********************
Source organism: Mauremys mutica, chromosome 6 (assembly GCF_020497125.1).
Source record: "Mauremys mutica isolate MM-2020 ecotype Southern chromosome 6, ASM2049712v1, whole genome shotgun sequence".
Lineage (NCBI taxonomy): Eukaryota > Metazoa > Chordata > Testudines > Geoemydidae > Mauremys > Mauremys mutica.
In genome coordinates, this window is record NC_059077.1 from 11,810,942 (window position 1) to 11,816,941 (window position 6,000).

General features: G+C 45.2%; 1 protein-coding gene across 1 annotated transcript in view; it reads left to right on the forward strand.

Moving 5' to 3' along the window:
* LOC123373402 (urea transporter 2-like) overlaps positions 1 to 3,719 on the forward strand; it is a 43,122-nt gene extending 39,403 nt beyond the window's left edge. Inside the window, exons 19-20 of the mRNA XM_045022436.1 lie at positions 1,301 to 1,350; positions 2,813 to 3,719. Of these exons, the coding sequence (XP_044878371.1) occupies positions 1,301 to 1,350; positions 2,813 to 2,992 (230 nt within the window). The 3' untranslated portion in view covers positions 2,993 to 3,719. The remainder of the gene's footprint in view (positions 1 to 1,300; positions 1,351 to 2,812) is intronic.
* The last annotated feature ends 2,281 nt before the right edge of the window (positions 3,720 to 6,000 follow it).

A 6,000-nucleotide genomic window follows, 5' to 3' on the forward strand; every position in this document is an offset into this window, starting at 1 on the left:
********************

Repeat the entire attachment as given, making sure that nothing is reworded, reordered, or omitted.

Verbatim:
Source organism: Mauremys mutica, chromosome 6 (assembly GCF_020497125.1).
Source record: "Mauremys mutica isolate MM-2020 ecotype Southern chromosome 6, ASM2049712v1, whole genome shotgun sequence".
Lineage (NCBI taxonomy): Eukaryota > Metazoa > Chordata > Testudines > Geoemydidae > Mauremys > Mauremys mutica.
In genome coordinates, this window is record NC_059077.1 from 11,810,942 (window position 1) to 11,816,941 (window position 6,000).

General features: G+C 45.2%; 1 protein-coding gene across 1 annotated transcript in view; it reads left to right on the forward strand.

Moving 5' to 3' along the window:
* LOC123373402 (urea transporter 2-like) overlaps positions 1 to 3,719 on the forward strand; it is a 43,122-nt gene extending 39,403 nt beyond the window's left edge. Inside the window, exons 19-20 of the mRNA XM_045022436.1 lie at positions 1,301 to 1,350; positions 2,813 to 3,719. Of these exons, the coding sequence (XP_044878371.1) occupies positions 1,301 to 1,350; positions 2,813 to 2,992 (230 nt within the window). The 3' untranslated portion in view covers positions 2,993 to 3,719. The remainder of the gene's footprint in view (positions 1 to 1,300; positions 1,351 to 2,812) is intronic.
* The last annotated feature ends 2,281 nt before the right edge of the window (positions 3,720 to 6,000 follow it).

A 6,000-nucleotide genomic window follows, 5' to 3' on the forward strand; every position in this document is an offset into this window, starting at 1 on the left: